• $9.3 million to SeaMicro, Santa Clara CA, to field test new server systems with hundreds of low-power, tiny, and interconnected Central Processing Units (CPUs) that use power efficiently in all operating modes and reduce computing energy by 75 percent compared to conventional servers.
  • $300,000 to Alcatel-Lucent/Bell Labs, Murray Hill, NJ, to develop and simulate methods that synchronize telecom network energy demand with real-time network traffic activity, reducing energy requirements of worldwide networks.
  • $300,000 to the California Institute of Technology, Pasadena, CA, to develop a method for managing energy consumption based on customer demand across servers and data centers according to preferred energy use goals.

Power Supply Chain Projects

  • $2.4 million to Lineage Power Corporation, Plano, TX, to develop a new and more efficient ac-to-dc power rectifier that will allow some rectifiers to operate at lower levels so that the remaining rectifiers can operate at peak efficiency.
  • $222,000 to BAE Systems, Rockville, MD, to develop a model for real-time optimal control (RTOC) algorithms designed to shift network power consumption up or down based upon the need for services.
  • $5 million to Power Assure, Santa Clara, CA, to demonstrate software that manages the power-state of servers by turning servers “on” and “off” as needed to save up to 50 percent of server energy use.
  • $7.4 million to Hewlett-Packard Company, Palo Alto, CA, to test high-efficiency power and cooling distribution systems that can interface with renewable energy sources such as solar, wind, and geothermal power.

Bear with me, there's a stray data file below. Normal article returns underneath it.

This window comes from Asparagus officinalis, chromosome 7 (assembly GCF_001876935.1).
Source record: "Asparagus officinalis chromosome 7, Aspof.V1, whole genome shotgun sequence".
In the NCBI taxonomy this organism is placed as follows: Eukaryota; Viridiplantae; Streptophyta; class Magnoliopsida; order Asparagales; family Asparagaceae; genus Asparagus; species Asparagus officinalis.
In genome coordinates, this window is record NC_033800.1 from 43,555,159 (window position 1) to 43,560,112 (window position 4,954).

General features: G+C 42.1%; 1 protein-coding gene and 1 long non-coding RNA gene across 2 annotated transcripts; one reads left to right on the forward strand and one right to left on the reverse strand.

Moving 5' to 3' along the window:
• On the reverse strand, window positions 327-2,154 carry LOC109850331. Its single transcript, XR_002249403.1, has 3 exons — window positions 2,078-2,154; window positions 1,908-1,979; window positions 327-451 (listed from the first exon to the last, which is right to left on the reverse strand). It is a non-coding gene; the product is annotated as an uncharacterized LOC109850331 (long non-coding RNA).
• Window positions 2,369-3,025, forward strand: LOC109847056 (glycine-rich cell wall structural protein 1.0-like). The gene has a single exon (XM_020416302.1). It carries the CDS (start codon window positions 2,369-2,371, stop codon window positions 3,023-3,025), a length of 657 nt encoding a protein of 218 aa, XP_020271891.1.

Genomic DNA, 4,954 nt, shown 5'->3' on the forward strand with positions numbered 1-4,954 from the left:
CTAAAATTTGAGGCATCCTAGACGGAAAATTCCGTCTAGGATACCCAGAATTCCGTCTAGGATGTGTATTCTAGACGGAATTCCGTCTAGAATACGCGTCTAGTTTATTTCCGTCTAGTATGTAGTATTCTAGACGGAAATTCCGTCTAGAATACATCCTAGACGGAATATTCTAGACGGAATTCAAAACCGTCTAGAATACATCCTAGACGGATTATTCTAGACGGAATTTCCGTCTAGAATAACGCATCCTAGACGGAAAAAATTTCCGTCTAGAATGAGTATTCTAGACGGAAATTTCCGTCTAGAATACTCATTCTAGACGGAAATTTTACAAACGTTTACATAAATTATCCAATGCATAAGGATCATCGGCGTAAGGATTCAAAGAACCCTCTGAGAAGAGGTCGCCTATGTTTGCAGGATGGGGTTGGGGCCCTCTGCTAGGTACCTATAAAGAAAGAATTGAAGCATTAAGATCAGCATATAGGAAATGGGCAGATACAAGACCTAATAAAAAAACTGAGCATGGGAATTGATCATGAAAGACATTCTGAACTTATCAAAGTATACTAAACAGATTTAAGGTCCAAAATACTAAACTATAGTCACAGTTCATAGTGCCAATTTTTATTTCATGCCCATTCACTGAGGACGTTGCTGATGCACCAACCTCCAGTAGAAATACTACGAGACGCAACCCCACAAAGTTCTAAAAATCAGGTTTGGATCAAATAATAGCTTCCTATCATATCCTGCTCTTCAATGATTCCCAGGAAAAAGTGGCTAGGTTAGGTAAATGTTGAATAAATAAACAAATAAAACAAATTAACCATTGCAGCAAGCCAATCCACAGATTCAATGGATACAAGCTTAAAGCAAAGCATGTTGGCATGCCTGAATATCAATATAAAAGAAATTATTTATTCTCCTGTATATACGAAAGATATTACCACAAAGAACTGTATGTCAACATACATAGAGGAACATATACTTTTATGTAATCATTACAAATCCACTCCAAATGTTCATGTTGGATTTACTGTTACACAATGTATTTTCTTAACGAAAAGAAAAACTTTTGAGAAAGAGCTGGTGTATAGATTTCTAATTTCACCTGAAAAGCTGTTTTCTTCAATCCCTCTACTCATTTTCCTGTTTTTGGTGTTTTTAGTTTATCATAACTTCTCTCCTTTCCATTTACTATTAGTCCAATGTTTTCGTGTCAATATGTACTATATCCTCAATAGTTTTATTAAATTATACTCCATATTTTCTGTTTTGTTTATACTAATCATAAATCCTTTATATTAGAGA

• $2.8 million to Columbia University, New York, NY, to develop “on-chip” technology making power conversions more efficient for central processing units (CPU) and increasing server energy efficiency by at least 10 percent.

Cooling

  • $2.3 million to IBM’s T.J. Watson Research Center to combine advanced metals and liquid-cooled heat sinks that transfer heat from the data center to ambient air available for room or water heating elsewhere.
  • $584,000 to Federspiel Controls, El Cerrito, CA, to integrate variable speed fans, adjustable server fan inlets, and wireless temperature sensors to continuously adjust the volume and targets for cooled air according to temperature.
  • $1.8 million to Alcatel-Lucent, Murray Hill, NJ, to further test and develop advanced chip-level cooling systems that supply liquid refrigerant to micro-channel heat exchangers to more effectively remove heat by bringing refrigerant closer to heat sources resulting in a 90 percent energy reduction in cooling compared to current methods.
  • $2.8 million to Edison Materials Technology Center, Dayton, OH, to develop a liquid-cooling technology for ultra-high density computing, powerful enough for high-performance computing and cost effective enough for the enterprise.
  • $9.9 million to Yahoo!, Sunnyvale, CA, to develop “next generation” passive-cooling methods by designing and engineering a key internet data center.
I wish the best of luck to each and every project manager as you step forward and lead us into a new paradigm of high-performance computing with optimal capital and operating costs! This is truly becoming the most exciting era of data center achievements in the history of computing.


Critical Facilities Round Table

On November 6, 2009, the Critical Facilities Round Table (CFRT) gathered together at Fortune Data Center in San Jose to witness cutting-edge operating solutions with unique air flow controls and supply air temperatures elevated to ASHRAE limits and to see new designs involving containerized IT and MEP assets for flexible and energy efficient data center operations.

CFRT is a non-profit organization based in the Silicon Valley that is dedicated to the open sharing of information and solutions amongst our members made up of critical facilities owners and operators. Please visit our Web site at www.cfroundtable.org or contact us at 415-748-0515 for more information.